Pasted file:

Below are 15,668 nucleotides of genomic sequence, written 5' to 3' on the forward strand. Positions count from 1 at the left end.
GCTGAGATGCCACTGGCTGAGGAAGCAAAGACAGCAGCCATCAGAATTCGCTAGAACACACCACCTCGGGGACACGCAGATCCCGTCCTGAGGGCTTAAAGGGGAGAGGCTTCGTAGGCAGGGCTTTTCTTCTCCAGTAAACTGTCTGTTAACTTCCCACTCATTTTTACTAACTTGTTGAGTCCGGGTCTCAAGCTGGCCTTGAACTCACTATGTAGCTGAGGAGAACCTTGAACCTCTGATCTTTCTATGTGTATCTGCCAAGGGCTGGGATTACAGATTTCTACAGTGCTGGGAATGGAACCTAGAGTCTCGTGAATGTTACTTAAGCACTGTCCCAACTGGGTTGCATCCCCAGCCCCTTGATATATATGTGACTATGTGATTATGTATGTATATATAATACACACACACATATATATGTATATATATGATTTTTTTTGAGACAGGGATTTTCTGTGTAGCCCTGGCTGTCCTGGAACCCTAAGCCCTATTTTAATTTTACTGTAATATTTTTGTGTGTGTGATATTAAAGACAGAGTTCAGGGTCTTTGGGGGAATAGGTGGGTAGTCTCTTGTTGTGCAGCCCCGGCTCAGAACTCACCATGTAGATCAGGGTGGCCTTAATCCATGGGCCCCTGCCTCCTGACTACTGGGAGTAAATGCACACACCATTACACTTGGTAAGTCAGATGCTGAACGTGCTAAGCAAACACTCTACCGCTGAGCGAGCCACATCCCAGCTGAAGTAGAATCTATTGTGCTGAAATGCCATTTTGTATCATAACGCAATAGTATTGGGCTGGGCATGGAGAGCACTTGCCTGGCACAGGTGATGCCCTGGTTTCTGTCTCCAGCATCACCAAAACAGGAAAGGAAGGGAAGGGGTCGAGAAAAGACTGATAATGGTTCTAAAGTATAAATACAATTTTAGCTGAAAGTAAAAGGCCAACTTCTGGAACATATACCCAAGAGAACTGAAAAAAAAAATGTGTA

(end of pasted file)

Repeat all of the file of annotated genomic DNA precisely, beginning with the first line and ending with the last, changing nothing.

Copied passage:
Below are 15,668 nucleotides of genomic sequence, written 5' to 3' on the forward strand. Positions count from 1 at the left end.
GCTGAGATGCCACTGGCTGAGGAAGCAAAGACAGCAGCCATCAGAATTCGCTAGAACACACCACCTCGGGGACACGCAGATCCCGTCCTGAGGGCTTAAAGGGGAGAGGCTTCGTAGGCAGGGCTTTTCTTCTCCAGTAAACTGTCTGTTAACTTCCCACTCATTTTTACTAACTTGTTGAGTCCGGGTCTCAAGCTGGCCTTGAACTCACTATGTAGCTGAGGAGAACCTTGAACCTCTGATCTTTCTATGTGTATCTGCCAAGGGCTGGGATTACAGATTTCTACAGTGCTGGGAATGGAACCTAGAGTCTCGTGAATGTTACTTAAGCACTGTCCCAACTGGGTTGCATCCCCAGCCCCTTGATATATATGTGACTATGTGATTATGTATGTATATATAATACACACACACATATATATGTATATATATGATTTTTTTTGAGACAGGGATTTTCTGTGTAGCCCTGGCTGTCCTGGAACCCTAAGCCCTATTTTAATTTTACTGTAATATTTTTGTGTGTGTGATATTAAAGACAGAGTTCAGGGTCTTTGGGGGAATAGGTGGGTAGTCTCTTGTTGTGCAGCCCCGGCTCAGAACTCACCATGTAGATCAGGGTGGCCTTAATCCATGGGCCCCTGCCTCCTGACTACTGGGAGTAAATGCACACACCATTACACTTGGTAAGTCAGATGCTGAACGTGCTAAGCAAACACTCTACCGCTGAGCGAGCCACATCCCAGCTGAAGTAGAATCTATTGTGCTGAAATGCCATTTTGTATCATAACGCAATAGTATTGGGCTGGGCATGGAGAGCACTTGCCTGGCACAGGTGATGCCCTGGTTTCTGTCTCCAGCATCACCAAAACAGGAAAGGAAGGGAAGGGGTCGAGAAAAGACTGATAATGGTTCTAAAGTATAAATACAATTTTAGCTGAAAGTAAAAGGCCAACTTCTGGAACATATACCCAAGAGAACTGAAAAAAAAAATGTGTA